Target individual with laptop attacked online by user with megaphone. | Photo Credit: Visual Generation

Unchecked Cyber Vigilantism: A Substitute for Missing Justice?

Policymakers around the world are faced with a new challenge that is cyber vigilantism. We investigate the issues it raises as well as the solutions that have been presented so far.

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Singaporean media personality Jade Rasif was 16 when she encountered internet vigilantes. An individual took a picture of her kissing her boyfriend when she was on a bus and shared it online. As a result, not only did she face consequences from her school, but she also experienced online harassment by the public. Ms Rasif shared her story during a webinar about cyber vigilantism organised by TODAY in November last year. While social media is playing an increasingly important role within our social lives, our commitment to media platforms has made us more vulnerable to what is happening online and has sometimes stricken lives.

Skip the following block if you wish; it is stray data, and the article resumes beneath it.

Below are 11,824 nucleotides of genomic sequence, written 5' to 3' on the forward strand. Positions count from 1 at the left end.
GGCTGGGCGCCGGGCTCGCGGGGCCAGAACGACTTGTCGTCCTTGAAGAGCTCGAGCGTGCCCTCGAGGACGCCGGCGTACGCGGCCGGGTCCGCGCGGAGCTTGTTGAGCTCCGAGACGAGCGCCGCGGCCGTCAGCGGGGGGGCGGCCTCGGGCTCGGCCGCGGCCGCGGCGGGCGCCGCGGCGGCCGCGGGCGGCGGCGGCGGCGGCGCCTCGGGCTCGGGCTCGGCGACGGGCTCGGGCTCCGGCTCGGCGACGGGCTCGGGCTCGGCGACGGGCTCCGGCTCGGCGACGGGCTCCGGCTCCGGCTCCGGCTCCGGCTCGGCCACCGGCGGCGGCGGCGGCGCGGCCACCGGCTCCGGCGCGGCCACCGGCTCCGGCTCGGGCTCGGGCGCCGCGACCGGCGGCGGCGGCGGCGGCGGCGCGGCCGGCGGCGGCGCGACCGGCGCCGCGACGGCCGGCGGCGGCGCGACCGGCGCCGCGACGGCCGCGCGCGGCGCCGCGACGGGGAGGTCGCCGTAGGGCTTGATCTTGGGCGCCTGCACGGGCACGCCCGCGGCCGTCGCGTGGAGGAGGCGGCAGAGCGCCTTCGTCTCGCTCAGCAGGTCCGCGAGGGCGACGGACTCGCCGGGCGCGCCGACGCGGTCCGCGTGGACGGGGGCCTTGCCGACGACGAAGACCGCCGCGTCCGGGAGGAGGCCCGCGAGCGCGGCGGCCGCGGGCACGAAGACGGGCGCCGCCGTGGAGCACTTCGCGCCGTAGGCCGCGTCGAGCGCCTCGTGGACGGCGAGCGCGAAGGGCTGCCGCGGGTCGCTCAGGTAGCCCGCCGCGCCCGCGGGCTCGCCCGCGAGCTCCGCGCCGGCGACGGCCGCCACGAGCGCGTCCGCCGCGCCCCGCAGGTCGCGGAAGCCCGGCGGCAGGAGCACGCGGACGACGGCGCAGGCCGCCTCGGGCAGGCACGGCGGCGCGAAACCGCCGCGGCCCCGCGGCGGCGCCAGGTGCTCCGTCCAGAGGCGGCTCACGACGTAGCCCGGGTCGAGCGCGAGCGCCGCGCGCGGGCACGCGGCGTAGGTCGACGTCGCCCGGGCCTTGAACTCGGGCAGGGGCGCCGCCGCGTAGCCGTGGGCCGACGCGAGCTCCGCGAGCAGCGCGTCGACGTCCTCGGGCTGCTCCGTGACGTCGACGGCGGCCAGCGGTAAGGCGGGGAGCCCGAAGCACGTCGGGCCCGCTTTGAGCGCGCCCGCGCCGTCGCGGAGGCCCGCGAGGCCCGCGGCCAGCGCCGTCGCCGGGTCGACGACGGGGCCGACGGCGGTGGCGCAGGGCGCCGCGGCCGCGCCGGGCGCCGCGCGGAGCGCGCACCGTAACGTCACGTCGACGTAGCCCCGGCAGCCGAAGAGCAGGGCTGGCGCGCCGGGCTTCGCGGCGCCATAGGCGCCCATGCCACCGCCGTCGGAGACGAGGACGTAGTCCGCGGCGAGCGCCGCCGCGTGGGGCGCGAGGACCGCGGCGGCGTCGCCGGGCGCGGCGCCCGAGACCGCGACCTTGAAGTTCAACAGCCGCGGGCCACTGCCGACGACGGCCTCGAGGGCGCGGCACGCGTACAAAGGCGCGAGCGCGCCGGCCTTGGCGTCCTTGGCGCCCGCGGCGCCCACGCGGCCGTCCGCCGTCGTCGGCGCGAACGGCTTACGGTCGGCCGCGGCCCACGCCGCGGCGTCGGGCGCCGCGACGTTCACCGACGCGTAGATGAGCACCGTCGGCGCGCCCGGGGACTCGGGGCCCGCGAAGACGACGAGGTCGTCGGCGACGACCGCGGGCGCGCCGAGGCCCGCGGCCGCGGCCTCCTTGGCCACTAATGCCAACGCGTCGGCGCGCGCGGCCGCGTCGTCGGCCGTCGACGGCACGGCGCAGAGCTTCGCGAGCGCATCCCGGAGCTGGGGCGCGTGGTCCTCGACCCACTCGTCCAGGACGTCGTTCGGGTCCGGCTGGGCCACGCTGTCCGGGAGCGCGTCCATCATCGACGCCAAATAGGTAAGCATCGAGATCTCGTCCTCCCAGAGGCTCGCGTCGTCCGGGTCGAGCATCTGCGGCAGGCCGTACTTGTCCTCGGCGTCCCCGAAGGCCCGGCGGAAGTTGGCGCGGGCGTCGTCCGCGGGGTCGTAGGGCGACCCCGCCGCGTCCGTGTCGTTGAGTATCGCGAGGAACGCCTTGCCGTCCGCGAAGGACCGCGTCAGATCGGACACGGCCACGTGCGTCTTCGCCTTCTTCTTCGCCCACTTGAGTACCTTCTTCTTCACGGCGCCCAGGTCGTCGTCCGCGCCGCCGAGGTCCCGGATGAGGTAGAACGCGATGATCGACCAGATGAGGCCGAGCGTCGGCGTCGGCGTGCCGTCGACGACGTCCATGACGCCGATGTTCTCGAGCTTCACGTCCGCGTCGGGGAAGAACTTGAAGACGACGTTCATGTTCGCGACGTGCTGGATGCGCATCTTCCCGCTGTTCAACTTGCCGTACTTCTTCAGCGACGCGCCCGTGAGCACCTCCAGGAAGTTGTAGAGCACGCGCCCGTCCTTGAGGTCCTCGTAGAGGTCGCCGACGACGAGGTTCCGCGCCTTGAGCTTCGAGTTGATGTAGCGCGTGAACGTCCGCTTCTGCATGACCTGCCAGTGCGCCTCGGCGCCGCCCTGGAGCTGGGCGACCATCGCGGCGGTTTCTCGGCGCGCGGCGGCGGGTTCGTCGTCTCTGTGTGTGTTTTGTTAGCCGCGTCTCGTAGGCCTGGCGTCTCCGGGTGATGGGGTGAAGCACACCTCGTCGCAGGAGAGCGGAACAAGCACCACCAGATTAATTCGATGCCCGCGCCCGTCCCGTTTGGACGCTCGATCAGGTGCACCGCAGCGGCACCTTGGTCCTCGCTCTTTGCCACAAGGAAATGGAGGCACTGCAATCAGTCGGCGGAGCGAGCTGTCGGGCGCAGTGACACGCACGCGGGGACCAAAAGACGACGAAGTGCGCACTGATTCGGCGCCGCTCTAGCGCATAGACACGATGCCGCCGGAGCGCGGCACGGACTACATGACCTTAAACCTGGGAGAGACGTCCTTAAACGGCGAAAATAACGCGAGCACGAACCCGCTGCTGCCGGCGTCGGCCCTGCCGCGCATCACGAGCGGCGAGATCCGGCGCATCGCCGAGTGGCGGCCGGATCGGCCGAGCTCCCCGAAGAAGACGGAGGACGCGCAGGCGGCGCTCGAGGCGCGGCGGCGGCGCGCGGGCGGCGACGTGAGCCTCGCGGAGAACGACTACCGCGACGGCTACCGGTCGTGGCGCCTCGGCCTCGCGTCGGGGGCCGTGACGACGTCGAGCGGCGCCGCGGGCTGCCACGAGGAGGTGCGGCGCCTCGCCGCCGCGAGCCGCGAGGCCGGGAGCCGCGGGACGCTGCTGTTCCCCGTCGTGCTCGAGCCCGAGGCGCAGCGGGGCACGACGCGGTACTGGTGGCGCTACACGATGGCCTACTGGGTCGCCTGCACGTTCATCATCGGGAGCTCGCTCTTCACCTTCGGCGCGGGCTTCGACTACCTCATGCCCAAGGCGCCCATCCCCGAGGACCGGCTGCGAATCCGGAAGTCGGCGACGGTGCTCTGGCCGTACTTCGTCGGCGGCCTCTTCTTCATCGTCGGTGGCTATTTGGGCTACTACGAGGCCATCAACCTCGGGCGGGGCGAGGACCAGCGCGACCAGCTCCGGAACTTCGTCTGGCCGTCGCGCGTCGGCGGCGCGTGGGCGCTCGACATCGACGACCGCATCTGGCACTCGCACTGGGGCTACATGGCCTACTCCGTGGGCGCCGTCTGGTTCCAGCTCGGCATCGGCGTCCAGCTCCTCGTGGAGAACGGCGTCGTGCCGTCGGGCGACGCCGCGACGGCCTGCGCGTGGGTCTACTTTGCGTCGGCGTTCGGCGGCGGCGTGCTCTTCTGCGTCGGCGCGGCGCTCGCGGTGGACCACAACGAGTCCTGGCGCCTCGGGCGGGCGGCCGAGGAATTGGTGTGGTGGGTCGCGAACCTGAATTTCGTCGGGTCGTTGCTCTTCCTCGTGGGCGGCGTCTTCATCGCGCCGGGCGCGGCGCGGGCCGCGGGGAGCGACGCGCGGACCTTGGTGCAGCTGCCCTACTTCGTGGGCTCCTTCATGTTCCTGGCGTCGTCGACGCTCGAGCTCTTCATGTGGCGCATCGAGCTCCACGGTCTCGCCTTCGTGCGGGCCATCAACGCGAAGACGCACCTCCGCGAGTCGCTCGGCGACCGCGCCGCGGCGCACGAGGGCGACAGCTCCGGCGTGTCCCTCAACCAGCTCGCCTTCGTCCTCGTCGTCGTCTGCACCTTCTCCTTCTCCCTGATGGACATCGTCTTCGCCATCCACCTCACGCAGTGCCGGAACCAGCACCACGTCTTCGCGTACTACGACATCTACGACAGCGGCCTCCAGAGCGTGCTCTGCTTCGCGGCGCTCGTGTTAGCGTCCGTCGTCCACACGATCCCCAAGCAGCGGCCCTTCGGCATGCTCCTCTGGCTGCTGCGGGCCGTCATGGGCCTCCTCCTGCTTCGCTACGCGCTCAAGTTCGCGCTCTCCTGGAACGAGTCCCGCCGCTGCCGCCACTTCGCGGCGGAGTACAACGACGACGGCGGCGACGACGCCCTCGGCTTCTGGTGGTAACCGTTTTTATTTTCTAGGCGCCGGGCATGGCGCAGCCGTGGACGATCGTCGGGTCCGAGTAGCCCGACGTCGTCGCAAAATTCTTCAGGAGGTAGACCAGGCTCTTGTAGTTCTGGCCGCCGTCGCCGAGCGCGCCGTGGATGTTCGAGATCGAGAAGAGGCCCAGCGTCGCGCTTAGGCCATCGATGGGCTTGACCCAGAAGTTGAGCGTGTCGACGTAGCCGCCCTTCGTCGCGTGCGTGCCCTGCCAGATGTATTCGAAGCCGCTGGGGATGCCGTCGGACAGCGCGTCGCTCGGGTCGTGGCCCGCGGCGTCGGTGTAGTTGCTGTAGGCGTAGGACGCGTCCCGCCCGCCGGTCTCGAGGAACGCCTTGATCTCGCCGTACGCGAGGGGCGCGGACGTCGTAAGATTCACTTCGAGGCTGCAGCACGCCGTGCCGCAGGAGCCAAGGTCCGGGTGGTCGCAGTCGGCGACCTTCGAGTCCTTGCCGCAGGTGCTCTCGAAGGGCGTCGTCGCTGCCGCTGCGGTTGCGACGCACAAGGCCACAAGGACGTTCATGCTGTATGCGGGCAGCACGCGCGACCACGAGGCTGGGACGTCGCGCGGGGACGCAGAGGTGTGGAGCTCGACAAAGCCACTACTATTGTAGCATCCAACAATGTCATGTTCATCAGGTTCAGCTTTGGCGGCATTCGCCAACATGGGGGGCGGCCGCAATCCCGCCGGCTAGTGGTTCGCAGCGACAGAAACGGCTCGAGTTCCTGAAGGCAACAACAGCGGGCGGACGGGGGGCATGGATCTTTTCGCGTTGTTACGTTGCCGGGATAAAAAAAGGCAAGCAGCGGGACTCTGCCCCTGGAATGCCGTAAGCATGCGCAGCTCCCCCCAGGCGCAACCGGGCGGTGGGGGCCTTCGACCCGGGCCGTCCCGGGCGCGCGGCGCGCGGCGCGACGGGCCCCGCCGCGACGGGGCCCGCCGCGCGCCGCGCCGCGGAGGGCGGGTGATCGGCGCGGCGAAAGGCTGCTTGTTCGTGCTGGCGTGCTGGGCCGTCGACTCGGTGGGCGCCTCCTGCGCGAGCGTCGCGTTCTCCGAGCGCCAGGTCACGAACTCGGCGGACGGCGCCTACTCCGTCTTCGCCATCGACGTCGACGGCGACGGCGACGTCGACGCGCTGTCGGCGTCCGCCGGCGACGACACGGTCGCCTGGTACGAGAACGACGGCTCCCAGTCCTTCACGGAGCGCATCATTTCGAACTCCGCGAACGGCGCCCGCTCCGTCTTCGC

With 4.13 billion internet users worldwide, the Internet has become a daily essential in our lives. But that also means more and more people on the Internet are acting as “justice warriors”, often without legal authority. When individuals start to carry out vigilante activities through the Internet, they do what is called “cyber vigilantism”. 

Sociologist Benjamin Loveluck identified four ideal types of internet vigilantism: flagging, investigation, hounding and organised denunciation. They all involve direct online actions of targeted surveillance, dissuasion or punishment led by a group of individuals who generally seek to establish their societal ideal of justice. However, the targeted persons rarely come out unharmed.